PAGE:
Saturday, 10am-5pm.

While you are in the vicinity you might want to pop into the Rachel McMillan Nursery which is also open on Saturday from 10am till 2pm. The nursery was opened in 1914 by Rachel McMillan who pioneered the benefits of an open-air environment for children.




The local 'landmark' architectural buildings of Deptford - the Deptford Lounge, the Laban Centre and the Stephen Lawrence Centre - are taking part as usual, and are worth a look if you haven't had chance to see the bits behind closed doors, although the architect David Adjaye did refer to the latter as a 'failure' in a recent interview, perhaps an opportunity to make up your own mind this weekend?

There's a chance to go inside some of our less architecturally-distinguished buildings too, but in the case of the Seager Distillery Tower this has two major attractions.


The first is that when you are inside it, you can't see it! The skyline looks a little more peaceful and refined, even if you are looking across the road at Lewisham College.

The second attraction is that access is to the rooftop viewing area, and if it's a clear day, the views are magnificent despite being through the glass (and it's like an oven in there when it's sunny - I mean, who designs a 'roof terrace' like that?!).


Go and enjoy the views while you can, before someone builds more monstrous towers to block out the vista.



My local choices for those of an architectural bent would be the Richard Hoggart Building at Goldsmiths, which has been remodelled over the last couple of years with new landscaping out front.

In Greenwich the new University of Greenwich building on Stockwell Street is running tours on Saturday and Sunday, offering the chance to look around at the start of its first year of use.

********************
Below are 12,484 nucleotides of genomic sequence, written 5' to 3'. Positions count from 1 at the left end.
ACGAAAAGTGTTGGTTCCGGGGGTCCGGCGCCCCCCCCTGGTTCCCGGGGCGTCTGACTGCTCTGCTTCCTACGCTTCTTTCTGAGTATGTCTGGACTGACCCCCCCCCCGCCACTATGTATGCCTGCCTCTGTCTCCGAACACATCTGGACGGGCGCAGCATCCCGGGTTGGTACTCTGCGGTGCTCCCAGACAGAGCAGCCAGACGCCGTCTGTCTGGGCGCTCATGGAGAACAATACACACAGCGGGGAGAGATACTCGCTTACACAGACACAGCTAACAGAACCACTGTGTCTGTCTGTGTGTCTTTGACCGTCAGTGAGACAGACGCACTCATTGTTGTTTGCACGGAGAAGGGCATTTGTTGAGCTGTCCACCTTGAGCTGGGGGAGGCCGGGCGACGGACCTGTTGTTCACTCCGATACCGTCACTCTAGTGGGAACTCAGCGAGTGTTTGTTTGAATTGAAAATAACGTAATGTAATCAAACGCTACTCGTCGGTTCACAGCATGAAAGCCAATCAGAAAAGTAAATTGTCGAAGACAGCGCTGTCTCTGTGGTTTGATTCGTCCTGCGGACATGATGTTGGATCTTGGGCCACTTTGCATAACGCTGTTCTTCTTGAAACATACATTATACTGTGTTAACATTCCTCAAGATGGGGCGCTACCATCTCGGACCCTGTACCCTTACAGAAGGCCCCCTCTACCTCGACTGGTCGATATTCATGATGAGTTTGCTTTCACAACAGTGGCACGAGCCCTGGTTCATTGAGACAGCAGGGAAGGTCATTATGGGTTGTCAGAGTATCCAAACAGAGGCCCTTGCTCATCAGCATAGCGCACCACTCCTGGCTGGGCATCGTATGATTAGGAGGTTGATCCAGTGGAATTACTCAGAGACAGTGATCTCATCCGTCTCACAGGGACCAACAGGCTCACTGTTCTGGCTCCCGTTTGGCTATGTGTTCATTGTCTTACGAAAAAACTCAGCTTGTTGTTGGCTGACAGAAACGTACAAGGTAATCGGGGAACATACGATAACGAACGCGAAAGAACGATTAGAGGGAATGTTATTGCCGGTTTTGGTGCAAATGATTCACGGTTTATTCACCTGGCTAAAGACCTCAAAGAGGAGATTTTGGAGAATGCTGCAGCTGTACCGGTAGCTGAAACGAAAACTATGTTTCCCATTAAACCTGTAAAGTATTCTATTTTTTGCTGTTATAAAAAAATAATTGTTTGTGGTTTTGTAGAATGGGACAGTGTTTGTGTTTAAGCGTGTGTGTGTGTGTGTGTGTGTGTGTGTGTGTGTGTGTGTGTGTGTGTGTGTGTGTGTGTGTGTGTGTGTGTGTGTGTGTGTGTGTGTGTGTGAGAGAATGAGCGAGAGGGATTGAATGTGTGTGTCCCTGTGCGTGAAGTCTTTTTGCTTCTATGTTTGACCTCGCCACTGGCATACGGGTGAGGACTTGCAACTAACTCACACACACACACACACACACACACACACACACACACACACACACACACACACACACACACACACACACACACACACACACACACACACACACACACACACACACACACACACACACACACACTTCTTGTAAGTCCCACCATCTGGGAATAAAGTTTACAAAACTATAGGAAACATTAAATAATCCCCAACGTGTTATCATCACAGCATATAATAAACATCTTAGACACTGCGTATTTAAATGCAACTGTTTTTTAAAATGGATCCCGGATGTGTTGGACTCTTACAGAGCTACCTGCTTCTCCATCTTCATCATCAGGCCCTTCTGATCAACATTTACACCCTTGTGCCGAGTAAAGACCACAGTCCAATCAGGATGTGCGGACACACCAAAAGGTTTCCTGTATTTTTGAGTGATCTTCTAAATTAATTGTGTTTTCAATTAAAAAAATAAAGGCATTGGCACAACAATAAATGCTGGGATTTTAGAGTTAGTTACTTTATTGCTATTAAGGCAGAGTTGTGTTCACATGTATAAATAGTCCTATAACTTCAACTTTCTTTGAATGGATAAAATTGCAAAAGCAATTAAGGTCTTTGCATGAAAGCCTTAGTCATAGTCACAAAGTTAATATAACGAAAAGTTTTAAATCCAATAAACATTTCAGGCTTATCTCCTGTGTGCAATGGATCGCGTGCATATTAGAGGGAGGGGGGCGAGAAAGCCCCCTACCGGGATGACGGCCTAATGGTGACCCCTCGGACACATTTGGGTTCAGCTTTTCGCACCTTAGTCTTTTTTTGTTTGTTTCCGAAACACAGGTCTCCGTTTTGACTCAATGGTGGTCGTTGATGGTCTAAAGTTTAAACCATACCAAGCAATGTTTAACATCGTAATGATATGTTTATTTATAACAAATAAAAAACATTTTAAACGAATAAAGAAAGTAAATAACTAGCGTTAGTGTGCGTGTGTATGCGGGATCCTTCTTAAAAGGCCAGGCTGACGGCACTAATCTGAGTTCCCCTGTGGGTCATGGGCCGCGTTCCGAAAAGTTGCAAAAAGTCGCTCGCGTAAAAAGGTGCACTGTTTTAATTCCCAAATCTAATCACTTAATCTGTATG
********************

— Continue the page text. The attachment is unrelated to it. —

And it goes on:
Deptford Green School has tours for just a couple of hours on Saturday, so you need to time your trip carefully if you want to have a look around this one.

Meanwhile the developers of the major Surrey Canal Road redevelopment have got an onsite 'roof top box' (sounds glamorous!) where you can find out more about what's happening there. Presumably it's more than the Sweet FA I see every day when I ride past on my bike.

Monday, 15 September 2014

Deptford Gardens festival

Next weekend sees a whole host of stuff going on in Deptford - as well as Open House London, about which I'll be posting later this week, there is the inaugural Deptford Gardens festival which is being held in the wildlife garden at the back of the old Tidemill school on Reginald Road.

The event will be a great opportunity to find out about community gardening opportunities in Deptford - not just the Assembly collective that runs the wildlife garden in Tidemill, but also the Wonky Prong garden on Crossfields Estate, the Sayes Court Garden CIC which will be based on the Convoys Wharf redevelopment, and the Deptford High Street Community Garden  on Coffey Street next to St Paul's Church.

The latter faces an uncertain future with the disappointing announcement this week of the go-ahead for construction of an access shaft for the Thames Tunnel on the same land. It seems that despite a long and well-argued campaign against the disruption this will bring to Deptford residents and local roads, the government has given permission for the shaft to be built



The press release says:

The Deptford Gardens Festival will be a great day of fun, food, music, games and performances to celebrate the great community gardens we have in the area. 

The festival kickstarts a project to get community gardeners in the area talking, promoting and sharing resources together. Join us for the day and see music and performances by the MADCAP coalition as well as creative workshops and games in the Old Tidemill Wildlife Garden. 

Find out about other green spaces in the area, get a chance to meet the volunteers working at these spaces and sign up as a volunteer yourself, become a Deptford Gardener!

Saturday 20th September
12-6pm
Old Tidemill School, Reginald Road